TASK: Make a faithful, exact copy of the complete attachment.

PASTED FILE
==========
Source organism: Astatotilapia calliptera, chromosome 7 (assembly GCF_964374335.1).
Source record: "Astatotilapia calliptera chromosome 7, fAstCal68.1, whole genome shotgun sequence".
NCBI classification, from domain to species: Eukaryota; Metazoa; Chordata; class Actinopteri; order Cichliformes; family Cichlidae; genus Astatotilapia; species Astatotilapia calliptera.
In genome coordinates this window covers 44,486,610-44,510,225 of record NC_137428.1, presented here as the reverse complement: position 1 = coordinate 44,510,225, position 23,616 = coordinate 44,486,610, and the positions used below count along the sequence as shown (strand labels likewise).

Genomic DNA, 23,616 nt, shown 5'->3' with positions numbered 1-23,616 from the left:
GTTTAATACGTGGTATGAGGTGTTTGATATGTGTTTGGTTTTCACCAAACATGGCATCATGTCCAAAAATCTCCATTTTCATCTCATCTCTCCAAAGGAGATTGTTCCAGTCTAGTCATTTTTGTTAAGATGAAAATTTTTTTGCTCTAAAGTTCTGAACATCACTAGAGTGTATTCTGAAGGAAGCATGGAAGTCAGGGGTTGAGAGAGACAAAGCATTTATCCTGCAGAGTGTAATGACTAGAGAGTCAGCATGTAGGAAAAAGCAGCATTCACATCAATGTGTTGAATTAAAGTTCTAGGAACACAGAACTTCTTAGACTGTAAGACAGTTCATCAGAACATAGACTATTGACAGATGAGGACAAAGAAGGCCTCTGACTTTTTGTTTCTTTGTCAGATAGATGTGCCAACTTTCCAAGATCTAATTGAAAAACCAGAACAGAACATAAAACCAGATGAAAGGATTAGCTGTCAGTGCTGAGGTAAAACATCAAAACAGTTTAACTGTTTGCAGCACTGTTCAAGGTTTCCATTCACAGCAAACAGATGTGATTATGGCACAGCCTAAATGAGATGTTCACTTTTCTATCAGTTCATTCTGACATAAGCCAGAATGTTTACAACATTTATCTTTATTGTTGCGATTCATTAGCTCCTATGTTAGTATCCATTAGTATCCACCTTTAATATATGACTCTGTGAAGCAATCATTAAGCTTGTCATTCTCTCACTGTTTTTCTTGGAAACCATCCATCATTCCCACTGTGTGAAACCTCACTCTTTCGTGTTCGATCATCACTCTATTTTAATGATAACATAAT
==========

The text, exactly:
Source organism: Astatotilapia calliptera, chromosome 7 (assembly GCF_964374335.1).
Source record: "Astatotilapia calliptera chromosome 7, fAstCal68.1, whole genome shotgun sequence".
NCBI classification, from domain to species: Eukaryota; Metazoa; Chordata; class Actinopteri; order Cichliformes; family Cichlidae; genus Astatotilapia; species Astatotilapia calliptera.
In genome coordinates this window covers 44,486,610-44,510,225 of record NC_137428.1, presented here as the reverse complement: position 1 = coordinate 44,510,225, position 23,616 = coordinate 44,486,610, and the positions used below count along the sequence as shown (strand labels likewise).

Genomic DNA, 23,616 nt, shown 5'->3' with positions numbered 1-23,616 from the left:
GTTTAATACGTGGTATGAGGTGTTTGATATGTGTTTGGTTTTCACCAAACATGGCATCATGTCCAAAAATCTCCATTTTCATCTCATCTCTCCAAAGGAGATTGTTCCAGTCTAGTCATTTTTGTTAAGATGAAAATTTTTTTGCTCTAAAGTTCTGAACATCACTAGAGTGTATTCTGAAGGAAGCATGGAAGTCAGGGGTTGAGAGAGACAAAGCATTTATCCTGCAGAGTGTAATGACTAGAGAGTCAGCATGTAGGAAAAAGCAGCATTCACATCAATGTGTTGAATTAAAGTTCTAGGAACACAGAACTTCTTAGACTGTAAGACAGTTCATCAGAACATAGACTATTGACAGATGAGGACAAAGAAGGCCTCTGACTTTTTGTTTCTTTGTCAGATAGATGTGCCAACTTTCCAAGATCTAATTGAAAAACCAGAACAGAACATAAAACCAGATGAAAGGATTAGCTGTCAGTGCTGAGGTAAAACATCAAAACAGTTTAACTGTTTGCAGCACTGTTCAAGGTTTCCATTCACAGCAAACAGATGTGATTATGGCACAGCCTAAATGAGATGTTCACTTTTCTATCAGTTCATTCTGACATAAGCCAGAATGTTTACAACATTTATCTTTATTGTTGCGATTCATTAGCTCCTATGTTAGTATCCATTAGTATCCACCTTTAATATATGACTCTGTGAAGCAATCATTAAGCTTGTCATTCTCTCACTGTTTTTCTTGGAAACCATCCATCATTCCCACTGTGTGAAACCTCACTCTTTCGTGTTCGATCATCACTCTATTTTAATGATAACATAAT